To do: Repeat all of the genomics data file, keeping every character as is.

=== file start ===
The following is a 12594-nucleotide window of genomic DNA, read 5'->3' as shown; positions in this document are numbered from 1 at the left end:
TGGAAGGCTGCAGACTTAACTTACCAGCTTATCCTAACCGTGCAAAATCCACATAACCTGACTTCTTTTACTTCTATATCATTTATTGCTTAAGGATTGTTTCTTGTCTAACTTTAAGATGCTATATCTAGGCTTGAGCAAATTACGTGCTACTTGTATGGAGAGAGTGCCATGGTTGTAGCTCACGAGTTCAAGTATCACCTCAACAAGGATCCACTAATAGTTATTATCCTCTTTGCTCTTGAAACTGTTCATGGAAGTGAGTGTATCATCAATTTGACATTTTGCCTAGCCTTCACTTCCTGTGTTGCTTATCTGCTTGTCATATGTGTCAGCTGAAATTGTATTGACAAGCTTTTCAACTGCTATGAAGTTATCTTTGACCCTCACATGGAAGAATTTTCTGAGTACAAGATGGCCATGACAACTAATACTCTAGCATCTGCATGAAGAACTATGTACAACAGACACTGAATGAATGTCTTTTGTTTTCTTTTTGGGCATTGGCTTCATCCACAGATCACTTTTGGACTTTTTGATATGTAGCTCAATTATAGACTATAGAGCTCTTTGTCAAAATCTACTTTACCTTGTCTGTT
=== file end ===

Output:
The following is a 12594-nucleotide window of genomic DNA, read 5'->3' as shown; positions in this document are numbered from 1 at the left end:
TGGAAGGCTGCAGACTTAACTTACCAGCTTATCCTAACCGTGCAAAATCCACATAACCTGACTTCTTTTACTTCTATATCATTTATTGCTTAAGGATTGTTTCTTGTCTAACTTTAAGATGCTATATCTAGGCTTGAGCAAATTACGTGCTACTTGTATGGAGAGAGTGCCATGGTTGTAGCTCACGAGTTCAAGTATCACCTCAACAAGGATCCACTAATAGTTATTATCCTCTTTGCTCTTGAAACTGTTCATGGAAGTGAGTGTATCATCAATTTGACATTTTGCCTAGCCTTCACTTCCTGTGTTGCTTATCTGCTTGTCATATGTGTCAGCTGAAATTGTATTGACAAGCTTTTCAACTGCTATGAAGTTATCTTTGACCCTCACATGGAAGAATTTTCTGAGTACAAGATGGCCATGACAACTAATACTCTAGCATCTGCATGAAGAACTATGTACAACAGACACTGAATGAATGTCTTTTGTTTTCTTTTTGGGCATTGGCTTCATCCACAGATCACTTTTGGACTTTTTGATATGTAGCTCAATTATAGACTATAGAGCTCTTTGTCAAAATCTACTTTACCTTGTCTGTT